It is absurd to expect Honolulu voters to take the time to research and determine the best outcome for the proposed amendments to the Honolulu City Charter.
I’m not going to vote on issues that I elect and pay salaries to politicians to decide for me. I elect the public servants whose opinions are close to mine, and I trust that they will carry out my choices. If they fail to do so, I revoke my support for them.
I believe my practice is far more realistic — and reasonable — than expecting each voter to research, evaluate and choose from 20 proposed Charter amendments.
I’m not going to do the City Council’s job for them. That’s why they were elected: to make those decisions.
Stuart N. Taba
Reprisals against Gabbard not news
The local news went nuts over the so-called email scandal surrounding U.S. Rep. Tulsi Gabbard (“Email warned Gabbard of reprisal,” Star-Advertiser, Oct. 14).
I’m disgusted you would make front-page news of something that was not illegal, not unethical and not a surprise. Gabbard came out in support of U.S. Sen. Bernie Sanders. Clinton campaign supporters didn’t like it and decided to no longer support Gabbard.
Wow! How shocking they decide to send their money and expertise elsewhere. Way to play up a whole lot of nothing in pursuit of the “local angle.’”
Mayoral candidates don’t have solutions
As a former resident and regular visitor to Honolulu, I agree — sadly — with Lee Cataluna’s assessment of Kirk Caldwell and Charles Djou as do-nothing mayoral candidates with no real ideas of how to pull Honolulu out of its current “shameful tailspin” (“Caldwell, Djou identical in their lack of solutions,” Star-Advertiser, Oct. 5).
Exactly right. Even a casual observer can see that Honolulu is becoming ever more dysfunctional, plagued with constant petty crime by the disenfranchised lower levels of society, and rife with ongoing greed by everyone at the upper levels, both in the private and public sectors.
It’s become a place of faux aloha, where everyone just brazenly takes and is not held accountable. Homeless? Crumbling streets? Too much traffic?
The entitled elite here don’t care, and these two candidates are not going to change anything because the system owns them. Too bad. Maybe they can learn something — anything — from the playbook of Frank Fasi or Jeremy Harris.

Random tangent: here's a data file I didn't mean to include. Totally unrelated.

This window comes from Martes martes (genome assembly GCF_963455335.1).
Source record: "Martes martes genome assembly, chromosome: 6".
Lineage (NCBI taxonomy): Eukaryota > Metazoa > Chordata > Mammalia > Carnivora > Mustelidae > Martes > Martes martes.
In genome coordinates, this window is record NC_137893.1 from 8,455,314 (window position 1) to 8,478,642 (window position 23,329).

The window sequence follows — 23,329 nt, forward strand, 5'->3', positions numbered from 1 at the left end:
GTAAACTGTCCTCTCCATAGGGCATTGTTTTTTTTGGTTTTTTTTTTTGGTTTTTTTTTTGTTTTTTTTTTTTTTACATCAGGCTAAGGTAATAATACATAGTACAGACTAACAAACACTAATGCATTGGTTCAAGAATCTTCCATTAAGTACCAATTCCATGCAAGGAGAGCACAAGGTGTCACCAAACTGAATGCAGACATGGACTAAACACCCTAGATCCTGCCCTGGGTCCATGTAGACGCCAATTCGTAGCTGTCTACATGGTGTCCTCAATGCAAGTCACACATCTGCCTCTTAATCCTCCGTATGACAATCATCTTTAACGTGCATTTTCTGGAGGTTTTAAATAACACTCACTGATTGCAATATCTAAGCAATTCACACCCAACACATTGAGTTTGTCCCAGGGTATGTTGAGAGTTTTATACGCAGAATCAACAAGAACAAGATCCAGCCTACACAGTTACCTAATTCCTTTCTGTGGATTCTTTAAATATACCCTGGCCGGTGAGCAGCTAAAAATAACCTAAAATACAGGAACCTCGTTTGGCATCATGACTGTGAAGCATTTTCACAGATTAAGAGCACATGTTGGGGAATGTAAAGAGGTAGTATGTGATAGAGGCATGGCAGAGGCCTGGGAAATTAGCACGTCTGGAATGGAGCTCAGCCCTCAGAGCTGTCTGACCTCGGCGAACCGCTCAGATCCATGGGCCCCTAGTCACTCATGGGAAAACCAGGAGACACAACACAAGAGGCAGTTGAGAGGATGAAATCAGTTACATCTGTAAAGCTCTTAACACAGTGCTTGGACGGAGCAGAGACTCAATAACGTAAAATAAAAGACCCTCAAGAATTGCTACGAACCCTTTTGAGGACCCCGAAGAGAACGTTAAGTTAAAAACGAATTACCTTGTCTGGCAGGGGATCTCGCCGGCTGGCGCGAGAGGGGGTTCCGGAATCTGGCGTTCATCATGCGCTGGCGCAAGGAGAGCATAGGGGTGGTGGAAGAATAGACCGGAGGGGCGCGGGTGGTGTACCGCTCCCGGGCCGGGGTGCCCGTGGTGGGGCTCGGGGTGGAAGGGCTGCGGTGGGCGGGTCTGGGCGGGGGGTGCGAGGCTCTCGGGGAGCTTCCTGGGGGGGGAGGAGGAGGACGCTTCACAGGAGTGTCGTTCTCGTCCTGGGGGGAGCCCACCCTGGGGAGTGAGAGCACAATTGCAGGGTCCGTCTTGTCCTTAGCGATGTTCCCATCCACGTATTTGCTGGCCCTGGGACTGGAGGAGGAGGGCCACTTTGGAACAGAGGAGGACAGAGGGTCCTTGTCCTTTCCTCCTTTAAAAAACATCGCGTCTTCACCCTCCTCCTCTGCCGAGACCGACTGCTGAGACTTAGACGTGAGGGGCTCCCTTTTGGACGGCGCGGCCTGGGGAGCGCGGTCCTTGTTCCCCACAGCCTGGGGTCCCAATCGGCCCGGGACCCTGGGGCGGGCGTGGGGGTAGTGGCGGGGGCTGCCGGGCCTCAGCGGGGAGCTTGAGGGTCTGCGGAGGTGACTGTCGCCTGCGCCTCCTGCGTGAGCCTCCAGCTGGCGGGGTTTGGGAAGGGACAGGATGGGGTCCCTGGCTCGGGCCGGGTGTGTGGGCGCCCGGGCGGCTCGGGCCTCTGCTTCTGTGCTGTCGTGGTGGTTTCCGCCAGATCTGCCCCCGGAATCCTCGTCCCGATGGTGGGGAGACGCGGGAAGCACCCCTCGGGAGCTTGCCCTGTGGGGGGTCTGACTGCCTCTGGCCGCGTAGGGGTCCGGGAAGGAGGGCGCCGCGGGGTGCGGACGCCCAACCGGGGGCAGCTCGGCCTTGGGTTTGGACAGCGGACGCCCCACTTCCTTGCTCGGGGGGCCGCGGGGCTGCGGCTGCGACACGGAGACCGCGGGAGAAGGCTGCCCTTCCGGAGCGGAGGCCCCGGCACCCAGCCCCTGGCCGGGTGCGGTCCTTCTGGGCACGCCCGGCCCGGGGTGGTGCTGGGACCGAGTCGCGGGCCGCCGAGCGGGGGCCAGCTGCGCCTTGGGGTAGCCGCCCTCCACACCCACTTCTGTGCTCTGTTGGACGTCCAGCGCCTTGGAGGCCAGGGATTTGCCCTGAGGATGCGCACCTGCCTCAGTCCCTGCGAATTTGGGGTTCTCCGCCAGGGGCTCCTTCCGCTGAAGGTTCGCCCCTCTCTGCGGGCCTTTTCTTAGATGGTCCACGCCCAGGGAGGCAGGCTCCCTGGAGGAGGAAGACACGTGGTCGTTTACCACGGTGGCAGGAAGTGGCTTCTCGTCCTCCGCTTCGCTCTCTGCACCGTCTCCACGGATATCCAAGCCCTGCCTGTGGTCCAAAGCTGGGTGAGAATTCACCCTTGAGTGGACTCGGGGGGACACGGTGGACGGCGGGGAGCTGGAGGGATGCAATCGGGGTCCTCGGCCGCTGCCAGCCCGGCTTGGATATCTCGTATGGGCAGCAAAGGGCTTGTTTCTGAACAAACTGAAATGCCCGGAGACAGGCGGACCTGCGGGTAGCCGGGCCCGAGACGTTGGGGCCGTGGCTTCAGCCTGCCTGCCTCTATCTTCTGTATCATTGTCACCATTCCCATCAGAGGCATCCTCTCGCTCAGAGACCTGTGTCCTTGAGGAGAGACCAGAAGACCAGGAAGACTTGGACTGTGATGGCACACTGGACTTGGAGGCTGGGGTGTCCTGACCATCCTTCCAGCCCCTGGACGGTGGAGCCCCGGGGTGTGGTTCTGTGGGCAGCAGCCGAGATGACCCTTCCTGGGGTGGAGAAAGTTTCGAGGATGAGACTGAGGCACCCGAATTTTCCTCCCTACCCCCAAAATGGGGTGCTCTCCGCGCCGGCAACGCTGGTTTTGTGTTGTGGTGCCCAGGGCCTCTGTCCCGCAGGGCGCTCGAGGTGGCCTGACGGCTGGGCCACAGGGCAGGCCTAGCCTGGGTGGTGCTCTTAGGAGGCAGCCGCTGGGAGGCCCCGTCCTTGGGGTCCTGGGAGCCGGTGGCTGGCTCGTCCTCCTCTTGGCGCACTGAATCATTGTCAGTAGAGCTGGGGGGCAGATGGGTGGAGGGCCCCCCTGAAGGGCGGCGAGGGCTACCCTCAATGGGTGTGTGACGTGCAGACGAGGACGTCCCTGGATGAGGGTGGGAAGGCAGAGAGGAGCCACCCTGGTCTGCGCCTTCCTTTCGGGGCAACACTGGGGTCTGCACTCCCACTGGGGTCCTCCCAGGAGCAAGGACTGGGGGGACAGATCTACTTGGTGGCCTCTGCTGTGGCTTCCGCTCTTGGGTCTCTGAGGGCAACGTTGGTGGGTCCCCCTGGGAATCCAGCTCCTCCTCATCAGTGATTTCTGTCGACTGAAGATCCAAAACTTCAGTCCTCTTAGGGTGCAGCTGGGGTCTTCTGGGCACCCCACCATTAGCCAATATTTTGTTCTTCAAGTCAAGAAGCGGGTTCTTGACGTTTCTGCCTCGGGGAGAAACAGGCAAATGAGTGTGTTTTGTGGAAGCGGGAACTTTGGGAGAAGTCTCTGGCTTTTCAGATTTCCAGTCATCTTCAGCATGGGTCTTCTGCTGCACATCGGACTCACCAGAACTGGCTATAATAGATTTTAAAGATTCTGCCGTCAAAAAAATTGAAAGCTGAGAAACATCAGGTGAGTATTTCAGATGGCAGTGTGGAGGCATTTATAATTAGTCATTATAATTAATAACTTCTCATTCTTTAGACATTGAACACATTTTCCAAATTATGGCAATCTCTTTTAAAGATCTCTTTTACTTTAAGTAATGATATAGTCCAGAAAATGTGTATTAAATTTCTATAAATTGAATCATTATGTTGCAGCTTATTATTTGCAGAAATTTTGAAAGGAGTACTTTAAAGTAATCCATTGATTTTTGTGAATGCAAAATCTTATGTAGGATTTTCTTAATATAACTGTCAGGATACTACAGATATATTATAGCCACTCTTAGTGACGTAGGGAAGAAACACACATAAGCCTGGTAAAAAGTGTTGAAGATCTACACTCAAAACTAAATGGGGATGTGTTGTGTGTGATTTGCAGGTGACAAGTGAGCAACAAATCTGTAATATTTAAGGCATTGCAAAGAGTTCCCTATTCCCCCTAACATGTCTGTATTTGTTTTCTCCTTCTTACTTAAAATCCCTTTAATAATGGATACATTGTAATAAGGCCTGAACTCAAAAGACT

Residential A tax causes hardships
Changes to our property tax rates in 2014 are just another example of government making assumptions: this time, that anyone who owns a home worth $1 million or more and not living in it should be penalized and taxed at 6 percent instead of 3.5 percent of assessed value.
My mother is 92 years old and had to be moved from her home of 44 years to a care facility. We have rented her home to help pay for the care facility. Care facilities are extremely expensive.
She has lost her home exemption because she is no longer living in her home. The home was assessed at just under $1 million up until last year. I am afraid that it will not be assessed under $1 million for 2017 and her estate will be faced with a huge property tax increase.
Does Mayor Kirk Caldwell care about the effects of this new tax policy? I believe he cares about collecting more taxes and his precious rail above all else.
Pamela Rosa Webb
Too-bright LEDs need to be altered
Last week’s fatality at Ala Moana Center, caused by obvious corrosion of metal railings, showed that public safety at this mega-mall is inadequate.
Despite a June 2016 warning from the American Medical Association that high-intensity LED lights can be harmful to human eyesight, the Ala Moana Center recently installed thousands of these ultra-bright, ultra-white lights throughout every level of its garages.
The blinding multi-LED-array lamps are installed just a few feet above eye level and blaze away 24 hours a day. They are unshielded and lack any diffusing lenses. If you look at one directly for just a few seconds you will notice damaging retinal after-images for many minutes.
The risk to elderly eyes and those of employees exposed continuously cannot be denied. Lawsuits are inevitable. If some of these intense lights were installed in the Ala Moana Center’s executive offices we would see a rapid response. Retrofit all the unsafe lights to meet adequate public eyesight-safety standards.
Give candidates psychological exams
Drug test? Absolutely, yes (“Trump calls for blood tests, citing behavior by Clinton,” Star-Advertiser, Oct. 16)!
However, also have the two candidates subjected to a psychiatric and psychological examination by renowned experts and have their results published for all to see, so we can determine their fitness for the office of the president of the United States.
Hacked emails can be faked, too
I recently heard an expert on internet hacking interviewed on National Public Radio who was asked if it was possible for hackers to alter some of the emails released by WikiLeaks. He said, of course it’s possible.
They could change anything they like and report it as true — there is no way to prove the accuracy of anything they are reporting. They could make up all sorts of stories, or exaggerate them any way they want. They have nothing to lose, and everything to gain.